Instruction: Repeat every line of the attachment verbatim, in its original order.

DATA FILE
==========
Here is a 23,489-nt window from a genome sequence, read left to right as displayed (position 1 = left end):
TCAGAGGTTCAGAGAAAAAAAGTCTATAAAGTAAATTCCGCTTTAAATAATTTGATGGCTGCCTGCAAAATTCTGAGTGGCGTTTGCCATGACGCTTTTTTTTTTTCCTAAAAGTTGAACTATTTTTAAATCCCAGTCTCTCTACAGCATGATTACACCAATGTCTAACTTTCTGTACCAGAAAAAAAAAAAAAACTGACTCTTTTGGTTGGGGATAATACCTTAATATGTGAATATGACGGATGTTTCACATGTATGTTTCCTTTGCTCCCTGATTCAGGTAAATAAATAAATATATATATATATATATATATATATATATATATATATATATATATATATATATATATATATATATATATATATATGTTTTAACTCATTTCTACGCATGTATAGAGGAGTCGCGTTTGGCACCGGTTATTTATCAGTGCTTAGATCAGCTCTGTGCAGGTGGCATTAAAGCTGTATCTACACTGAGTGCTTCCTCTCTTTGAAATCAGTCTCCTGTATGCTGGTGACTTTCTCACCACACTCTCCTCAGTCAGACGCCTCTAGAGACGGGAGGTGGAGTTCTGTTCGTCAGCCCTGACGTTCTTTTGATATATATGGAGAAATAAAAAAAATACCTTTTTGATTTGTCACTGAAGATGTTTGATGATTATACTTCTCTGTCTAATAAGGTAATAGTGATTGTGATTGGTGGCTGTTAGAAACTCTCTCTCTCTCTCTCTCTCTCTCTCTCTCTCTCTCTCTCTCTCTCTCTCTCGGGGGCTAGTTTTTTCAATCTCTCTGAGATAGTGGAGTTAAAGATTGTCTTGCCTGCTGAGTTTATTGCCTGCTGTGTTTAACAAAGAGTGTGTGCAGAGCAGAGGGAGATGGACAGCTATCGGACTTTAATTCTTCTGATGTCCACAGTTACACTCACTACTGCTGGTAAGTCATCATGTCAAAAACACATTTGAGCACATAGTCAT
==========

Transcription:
Here is a 23,489-nt window from a genome sequence, read left to right as displayed (position 1 = left end):
TCAGAGGTTCAGAGAAAAAAAGTCTATAAAGTAAATTCCGCTTTAAATAATTTGATGGCTGCCTGCAAAATTCTGAGTGGCGTTTGCCATGACGCTTTTTTTTTTTCCTAAAAGTTGAACTATTTTTAAATCCCAGTCTCTCTACAGCATGATTACACCAATGTCTAACTTTCTGTACCAGAAAAAAAAAAAAAACTGACTCTTTTGGTTGGGGATAATACCTTAATATGTGAATATGACGGATGTTTCACATGTATGTTTCCTTTGCTCCCTGATTCAGGTAAATAAATAAATATATATATATATATATATATATATATATATATATATATATATATATATATATATATATATATATATATATATATGTTTTAACTCATTTCTACGCATGTATAGAGGAGTCGCGTTTGGCACCGGTTATTTATCAGTGCTTAGATCAGCTCTGTGCAGGTGGCATTAAAGCTGTATCTACACTGAGTGCTTCCTCTCTTTGAAATCAGTCTCCTGTATGCTGGTGACTTTCTCACCACACTCTCCTCAGTCAGACGCCTCTAGAGACGGGAGGTGGAGTTCTGTTCGTCAGCCCTGACGTTCTTTTGATATATATGGAGAAATAAAAAAAATACCTTTTTGATTTGTCACTGAAGATGTTTGATGATTATACTTCTCTGTCTAATAAGGTAATAGTGATTGTGATTGGTGGCTGTTAGAAACTCTCTCTCTCTCTCTCTCTCTCTCTCTCTCTCTCTCTCTCTCTCTCTCTCTCGGGGGCTAGTTTTTTCAATCTCTCTGAGATAGTGGAGTTAAAGATTGTCTTGCCTGCTGAGTTTATTGCCTGCTGTGTTTAACAAAGAGTGTGTGCAGAGCAGAGGGAGATGGACAGCTATCGGACTTTAATTCTTCTGATGTCCACAGTTACACTCACTACTGCTGGTAAGTCATCATGTCAAAAACACATTTGAGCACATAGTCAT